“The Garden Left Behind,” the feature debut by director and co-writer Flavio Alves, chronicles Tina’s (Carlie Guevara) efforts to transition from male to female, her budding activism for trans rights, her undocumented status, her personal relationships, and violence against transpeople, in particular transpeople of color. Alves is nothing if not ambitious in tackling so many important social issues in under 90 minutes. The film, which will be available via streaming September 4, won several prizes including an audience award at SXSW in 2019 (denoting it is a crowd-pleaser). But while “The Garden Left Behind” is absorbing, and authentic, and important, it is also frequently didactic.
In a pre-credit sequence, Tina is seen during a pivotal moment in her life. The film, it is later revealed, is a flashback to events leading up to that point in time. As the story begins in earnest, Tina is next seen driving her car, a licensed taxi, and having a new vacuum cleaner delivered to her grandmother Eliana (Miriam Cruz), a kind old woman who longs to return to Mexico and “the garden she left behind.” Details about their migration to the States are vague.
In their New York apartment, Tina brings in the money while Eliana cooks and takes care of the house. Eliana still calls Tina by her birth name, Antonio, but she seems to have no issue with her grandchild’s gender dysphoria. A sweet scene, late in the film, has Eliana seeking guidance from Tina’s friend Amanda (Ivana Black) about Tina’s transitioning. That said, Eliana does have concerns when Tina brings home her boyfriend Jason (Alex Kruz) for sex.
This may be because Tina’s relationship with Jason is one-sided. When they eat out in a restaurant, Tina acknowledges that it is the first time she and Jason have been out in public together. We later find out that they have been together for two years. The sex between them is quite frank. Viewers will likely pick up on the nature of their relationship — Tina’s friends do — even without the discussion of Jason’s refusal to introduce Tina to his family.
If this storyline addresses the “invisibility” of the trans community, Alves does give his trans characters a voice. When Tina’s bestie, Carol (the scene stealing Tamara M. Williams), announces that her friend Rosie was killed by two cops, she mobilizes the local trans community to fight for justice. A speech given at a meeting is rousing, and Tina is moved to become an activist; she even appears on TV. These moments empower Tina, who feels belittled by verbal assaults walking down the street. The points Alves is making are valuable, as is a tender scene between Tina and a speech therapist who helps her with her voice, making sure it is both loud and heard.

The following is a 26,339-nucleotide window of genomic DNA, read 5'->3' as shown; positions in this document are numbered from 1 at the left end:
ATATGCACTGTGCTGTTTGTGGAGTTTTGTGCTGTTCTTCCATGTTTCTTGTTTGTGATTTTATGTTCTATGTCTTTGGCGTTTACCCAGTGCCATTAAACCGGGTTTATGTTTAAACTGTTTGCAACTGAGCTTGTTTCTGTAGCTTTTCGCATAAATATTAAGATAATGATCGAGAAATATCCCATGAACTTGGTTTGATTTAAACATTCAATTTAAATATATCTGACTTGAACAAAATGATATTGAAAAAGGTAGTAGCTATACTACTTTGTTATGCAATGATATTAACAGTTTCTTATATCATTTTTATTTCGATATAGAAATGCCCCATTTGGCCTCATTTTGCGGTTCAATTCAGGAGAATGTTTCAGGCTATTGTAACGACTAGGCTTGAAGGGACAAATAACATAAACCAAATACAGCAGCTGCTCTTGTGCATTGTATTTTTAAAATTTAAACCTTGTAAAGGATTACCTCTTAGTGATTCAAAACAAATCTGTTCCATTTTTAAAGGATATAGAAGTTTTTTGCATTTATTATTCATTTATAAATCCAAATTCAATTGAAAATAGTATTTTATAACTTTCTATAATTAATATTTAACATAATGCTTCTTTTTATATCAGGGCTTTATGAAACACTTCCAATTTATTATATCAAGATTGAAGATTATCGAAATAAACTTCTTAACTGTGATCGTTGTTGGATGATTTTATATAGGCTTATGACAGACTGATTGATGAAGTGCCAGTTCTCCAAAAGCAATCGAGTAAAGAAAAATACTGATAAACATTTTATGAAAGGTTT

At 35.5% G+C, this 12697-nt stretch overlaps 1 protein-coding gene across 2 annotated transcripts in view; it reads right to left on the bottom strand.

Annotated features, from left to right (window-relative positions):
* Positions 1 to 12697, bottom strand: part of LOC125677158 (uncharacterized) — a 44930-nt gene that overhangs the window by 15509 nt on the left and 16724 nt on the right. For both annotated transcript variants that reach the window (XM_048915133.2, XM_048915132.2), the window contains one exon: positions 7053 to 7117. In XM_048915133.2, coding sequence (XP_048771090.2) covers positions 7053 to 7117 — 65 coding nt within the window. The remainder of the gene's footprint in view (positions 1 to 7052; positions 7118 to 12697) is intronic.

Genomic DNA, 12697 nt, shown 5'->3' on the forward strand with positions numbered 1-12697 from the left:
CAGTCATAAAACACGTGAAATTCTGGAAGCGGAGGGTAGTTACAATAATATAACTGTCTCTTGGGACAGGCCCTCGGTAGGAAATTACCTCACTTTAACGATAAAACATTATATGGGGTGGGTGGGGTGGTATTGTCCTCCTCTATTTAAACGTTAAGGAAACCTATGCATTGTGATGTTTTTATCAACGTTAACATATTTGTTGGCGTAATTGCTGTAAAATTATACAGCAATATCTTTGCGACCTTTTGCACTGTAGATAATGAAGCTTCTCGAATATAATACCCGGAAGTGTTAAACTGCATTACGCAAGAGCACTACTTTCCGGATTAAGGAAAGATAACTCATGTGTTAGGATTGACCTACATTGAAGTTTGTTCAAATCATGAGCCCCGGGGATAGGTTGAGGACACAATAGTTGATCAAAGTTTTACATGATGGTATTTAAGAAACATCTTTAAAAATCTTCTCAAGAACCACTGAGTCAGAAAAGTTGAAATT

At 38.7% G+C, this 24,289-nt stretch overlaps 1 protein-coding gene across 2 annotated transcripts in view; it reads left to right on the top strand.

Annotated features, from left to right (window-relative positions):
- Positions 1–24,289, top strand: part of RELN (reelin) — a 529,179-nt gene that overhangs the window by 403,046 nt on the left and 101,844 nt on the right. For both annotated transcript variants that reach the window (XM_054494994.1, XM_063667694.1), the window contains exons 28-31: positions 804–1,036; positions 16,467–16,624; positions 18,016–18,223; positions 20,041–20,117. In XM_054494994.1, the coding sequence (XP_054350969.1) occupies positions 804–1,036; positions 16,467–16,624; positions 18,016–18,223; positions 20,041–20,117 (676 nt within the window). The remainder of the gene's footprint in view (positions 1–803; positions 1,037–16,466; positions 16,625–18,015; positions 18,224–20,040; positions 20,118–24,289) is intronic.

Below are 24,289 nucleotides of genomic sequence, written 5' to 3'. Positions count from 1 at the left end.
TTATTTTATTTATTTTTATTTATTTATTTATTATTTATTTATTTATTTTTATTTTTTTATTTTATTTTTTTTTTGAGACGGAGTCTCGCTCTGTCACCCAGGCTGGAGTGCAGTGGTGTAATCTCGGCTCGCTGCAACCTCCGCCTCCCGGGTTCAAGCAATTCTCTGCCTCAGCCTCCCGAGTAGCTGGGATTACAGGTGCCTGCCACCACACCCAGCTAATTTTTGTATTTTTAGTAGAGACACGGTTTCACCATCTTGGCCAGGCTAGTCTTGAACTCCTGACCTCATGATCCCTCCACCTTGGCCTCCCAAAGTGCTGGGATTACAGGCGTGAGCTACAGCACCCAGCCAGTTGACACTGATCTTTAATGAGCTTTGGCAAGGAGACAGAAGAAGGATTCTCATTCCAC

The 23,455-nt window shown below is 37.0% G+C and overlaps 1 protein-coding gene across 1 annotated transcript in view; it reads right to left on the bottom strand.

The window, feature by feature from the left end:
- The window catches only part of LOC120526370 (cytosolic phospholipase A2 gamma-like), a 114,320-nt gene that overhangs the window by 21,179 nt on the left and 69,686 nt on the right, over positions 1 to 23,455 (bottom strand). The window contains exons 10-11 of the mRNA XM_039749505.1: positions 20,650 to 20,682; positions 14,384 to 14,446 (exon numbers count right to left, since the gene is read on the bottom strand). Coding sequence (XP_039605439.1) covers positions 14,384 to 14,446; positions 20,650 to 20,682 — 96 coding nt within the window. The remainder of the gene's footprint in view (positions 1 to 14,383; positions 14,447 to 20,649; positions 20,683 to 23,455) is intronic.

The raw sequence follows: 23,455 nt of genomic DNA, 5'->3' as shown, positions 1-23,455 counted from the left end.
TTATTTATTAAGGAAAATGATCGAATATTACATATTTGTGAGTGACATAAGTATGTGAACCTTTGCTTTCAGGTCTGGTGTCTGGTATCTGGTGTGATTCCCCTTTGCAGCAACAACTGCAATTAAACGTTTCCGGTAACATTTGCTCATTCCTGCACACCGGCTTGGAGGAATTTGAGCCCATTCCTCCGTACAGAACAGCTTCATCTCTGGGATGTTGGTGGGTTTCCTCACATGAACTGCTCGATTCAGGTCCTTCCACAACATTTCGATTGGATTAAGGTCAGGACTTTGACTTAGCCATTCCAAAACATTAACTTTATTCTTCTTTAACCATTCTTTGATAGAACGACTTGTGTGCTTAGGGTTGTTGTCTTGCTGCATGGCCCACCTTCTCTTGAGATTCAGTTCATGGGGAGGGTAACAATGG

But Alves also cudgels viewers with his messaging. When a character gets a haircut, to signal a dramatic life change, the symbolism is heavy-handed. Tina’s undocumented status seems to be raised whenever she needs money, such as a large sum of cash for her doctor’s appointments, because she has no medical insurance. She also pays for a fake green card so she can get on the payroll for a bartending job. Other moments, such as Tina’s conversations about happiness with Dr. Cleary (Ed Asner) — who needs to approve her for treatment — feel contrived. Better are the scenes between Tina and her doctor (Bernadette Quigley) about transitioning and what to expect from the process.
“The Garden Left Behind” also features a subplot involving Chris (Anthony Abdo), a clerk in a local bodega that Tina frequents. When Chris is first seen, he stares at Tina with a look that can be read as fascination, fear, attraction, or repulsion. It’s nicely ambiguous, but as the film follows his character more closely, his interest in Tina becomes more apparent. He calls her but hangs up when she answers. He may be romantically obsessed (he is seen masturbating in the shower apparently thinking of her). Chris does have an odd homoerotic moment with one of his baseball buddies even though he lowers his eyes while they watch porn. But what ultimately transpires between Chris and Tina is not unexpected given the film’s moralizing. Unfortunately, it fails to deliver the dramatic impact Alves desires.
It is a shame the film goes for the obvious, because Carlie Guevara makes Tina so likeable. She exudes charisma hanging out with her trans friends at a birthday party, proving herself a capable bartender, or negotiating with a guy who wants to buy her car. Alves showcases Guevara and all the trans cast members well.
But while Alves should be commended for giving voice to the trans community, his sensitive film might have had more power if he had resisted some of his melodramatic impulses.